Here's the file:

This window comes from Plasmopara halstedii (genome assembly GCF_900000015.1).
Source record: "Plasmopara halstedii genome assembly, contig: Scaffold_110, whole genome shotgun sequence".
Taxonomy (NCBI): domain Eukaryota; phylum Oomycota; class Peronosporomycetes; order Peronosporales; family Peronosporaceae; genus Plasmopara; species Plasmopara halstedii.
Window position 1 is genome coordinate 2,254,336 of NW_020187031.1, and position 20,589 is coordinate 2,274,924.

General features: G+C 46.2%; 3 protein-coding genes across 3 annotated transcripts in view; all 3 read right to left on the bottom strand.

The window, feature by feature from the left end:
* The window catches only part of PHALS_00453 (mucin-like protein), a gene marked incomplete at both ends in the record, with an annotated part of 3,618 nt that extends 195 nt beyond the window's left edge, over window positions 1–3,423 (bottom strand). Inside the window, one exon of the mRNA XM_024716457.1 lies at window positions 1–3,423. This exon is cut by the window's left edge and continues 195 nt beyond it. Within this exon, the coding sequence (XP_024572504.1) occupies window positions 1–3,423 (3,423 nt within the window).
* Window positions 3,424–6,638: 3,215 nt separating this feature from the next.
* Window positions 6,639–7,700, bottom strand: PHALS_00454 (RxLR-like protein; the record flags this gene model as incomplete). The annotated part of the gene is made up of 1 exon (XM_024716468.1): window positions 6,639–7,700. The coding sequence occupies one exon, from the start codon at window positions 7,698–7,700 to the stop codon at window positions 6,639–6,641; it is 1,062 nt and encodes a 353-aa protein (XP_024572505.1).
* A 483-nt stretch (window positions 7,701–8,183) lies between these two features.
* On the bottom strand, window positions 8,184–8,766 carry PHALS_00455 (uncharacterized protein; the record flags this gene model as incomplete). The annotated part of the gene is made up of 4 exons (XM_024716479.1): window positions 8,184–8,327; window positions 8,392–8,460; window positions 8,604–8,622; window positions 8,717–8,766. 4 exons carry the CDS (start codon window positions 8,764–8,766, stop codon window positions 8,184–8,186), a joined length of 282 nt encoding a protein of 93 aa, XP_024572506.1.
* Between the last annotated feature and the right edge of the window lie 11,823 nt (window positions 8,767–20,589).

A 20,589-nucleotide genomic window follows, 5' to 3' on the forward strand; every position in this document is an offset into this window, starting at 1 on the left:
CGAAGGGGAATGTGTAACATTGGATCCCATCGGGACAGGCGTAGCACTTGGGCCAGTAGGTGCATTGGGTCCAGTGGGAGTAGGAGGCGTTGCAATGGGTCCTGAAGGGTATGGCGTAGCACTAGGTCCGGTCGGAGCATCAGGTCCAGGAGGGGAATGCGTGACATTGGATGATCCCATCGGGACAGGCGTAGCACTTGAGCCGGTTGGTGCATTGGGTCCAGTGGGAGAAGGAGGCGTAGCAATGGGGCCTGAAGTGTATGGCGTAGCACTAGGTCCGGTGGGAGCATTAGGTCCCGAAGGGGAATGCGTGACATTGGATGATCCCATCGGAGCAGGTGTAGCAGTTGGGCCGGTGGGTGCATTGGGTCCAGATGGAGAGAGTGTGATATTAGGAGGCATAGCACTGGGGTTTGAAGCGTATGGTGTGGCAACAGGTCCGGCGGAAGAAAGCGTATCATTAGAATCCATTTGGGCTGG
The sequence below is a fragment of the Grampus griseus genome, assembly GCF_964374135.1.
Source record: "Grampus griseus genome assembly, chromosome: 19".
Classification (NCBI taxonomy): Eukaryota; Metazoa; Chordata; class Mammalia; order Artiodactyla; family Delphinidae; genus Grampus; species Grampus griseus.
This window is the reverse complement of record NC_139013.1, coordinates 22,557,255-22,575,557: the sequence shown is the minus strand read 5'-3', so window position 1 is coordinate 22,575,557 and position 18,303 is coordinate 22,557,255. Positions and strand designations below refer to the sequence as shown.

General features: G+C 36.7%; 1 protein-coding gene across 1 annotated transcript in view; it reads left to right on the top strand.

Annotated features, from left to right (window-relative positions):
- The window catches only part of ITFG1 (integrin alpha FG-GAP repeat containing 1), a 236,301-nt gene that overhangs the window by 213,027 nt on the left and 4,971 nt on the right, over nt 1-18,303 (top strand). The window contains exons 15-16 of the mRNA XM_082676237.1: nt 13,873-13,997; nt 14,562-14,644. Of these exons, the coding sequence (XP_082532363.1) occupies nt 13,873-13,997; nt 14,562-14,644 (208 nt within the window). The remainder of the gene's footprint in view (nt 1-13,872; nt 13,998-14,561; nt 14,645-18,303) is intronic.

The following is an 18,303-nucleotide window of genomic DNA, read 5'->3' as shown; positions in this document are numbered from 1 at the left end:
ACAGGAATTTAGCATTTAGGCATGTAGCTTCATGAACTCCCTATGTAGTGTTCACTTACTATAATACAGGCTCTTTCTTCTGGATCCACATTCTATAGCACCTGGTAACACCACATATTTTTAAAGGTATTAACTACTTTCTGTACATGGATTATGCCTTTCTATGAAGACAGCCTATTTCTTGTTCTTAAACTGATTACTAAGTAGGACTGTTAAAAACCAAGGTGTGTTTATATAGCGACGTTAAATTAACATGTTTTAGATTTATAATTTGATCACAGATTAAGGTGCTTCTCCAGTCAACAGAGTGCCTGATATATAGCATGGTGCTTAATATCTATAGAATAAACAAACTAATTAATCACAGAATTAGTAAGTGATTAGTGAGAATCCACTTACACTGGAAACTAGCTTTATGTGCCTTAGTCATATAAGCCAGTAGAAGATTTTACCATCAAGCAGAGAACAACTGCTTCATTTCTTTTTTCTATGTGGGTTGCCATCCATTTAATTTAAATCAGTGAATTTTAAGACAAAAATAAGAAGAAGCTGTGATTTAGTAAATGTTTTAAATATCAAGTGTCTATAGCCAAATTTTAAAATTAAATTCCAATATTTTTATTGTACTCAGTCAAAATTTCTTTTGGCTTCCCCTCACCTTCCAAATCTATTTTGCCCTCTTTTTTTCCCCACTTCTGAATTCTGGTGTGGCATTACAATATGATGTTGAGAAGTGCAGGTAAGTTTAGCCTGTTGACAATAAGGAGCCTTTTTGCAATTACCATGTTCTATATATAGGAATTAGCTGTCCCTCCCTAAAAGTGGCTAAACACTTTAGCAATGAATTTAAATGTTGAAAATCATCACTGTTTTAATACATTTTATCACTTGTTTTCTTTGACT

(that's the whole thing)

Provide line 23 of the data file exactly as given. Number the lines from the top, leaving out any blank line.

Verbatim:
ACAGGAATTTAGCATTTAGGCATGTAGCTTCATGAACTCCCTATGTAGTGTTCACTTACTATAATACAGGCTCTTTCTTCTGGATCCACATTCTATAGCACCTGGTAACACCACATATTTTTAAAGGTATTAACTACTTTCTGTACATGGATTATGCCTTTCTATGAAGACAGCCTATTTCTTGTTCTTAAACTGATTACTAAGTAGGACTGTTAAAAACCAAGGTGTGTTTATATAGCGACGTTAAATTAACATGTTTTAGATTTATAATTTGATCACAGATTAAGGTGCTTCTCCAGTCAACAGAGTGCCTGATATATAGCATGGTGCTTAATATCTATAGAATAAACAAACTAATTAATCACAGAATTAGTAAGTGATTAGTGAGAATCCACTTACACTGGAAACTAGCTTTATGTGCCTTAGTCATATAAGCCAGTAGAAGATTTTACCATCAAGCAGAGAACAACTGCTTCATTTCTTTTTTCTATGTGGGTTGCCATCCATTTAATTTAAATCAGTGAATTTTAAGACAAAAATAAGAAGAAGCTGTGATTTAGTAAATGTTTTAAATATCAAGTGTCTATAGCCAAATTTTAAAATTAAATTCCAATATTTTTATTGTACTCAGTCAAAATTTCTTTTGGCTTCCCCTCACCTTCCAAATCTATTTTGCCCTCTTTTTTTCCCCACTTCTGAATTCTGGTGTGGCATTACAATATGATGTTGAGAAGTGCAGGTAAGTTTAGCCTGTTGACAATAAGGAGCCTTTTTGCAATTACCATGTTCTATATATAGGAATTAGCTGTCCCTCCCTAAAAGTGGCTAAACACTTTAGCAATGAATTTAAATGTTGAAAATCATCACTGTTTTAATACATTTTATCACTTGTTTTCTTTGACT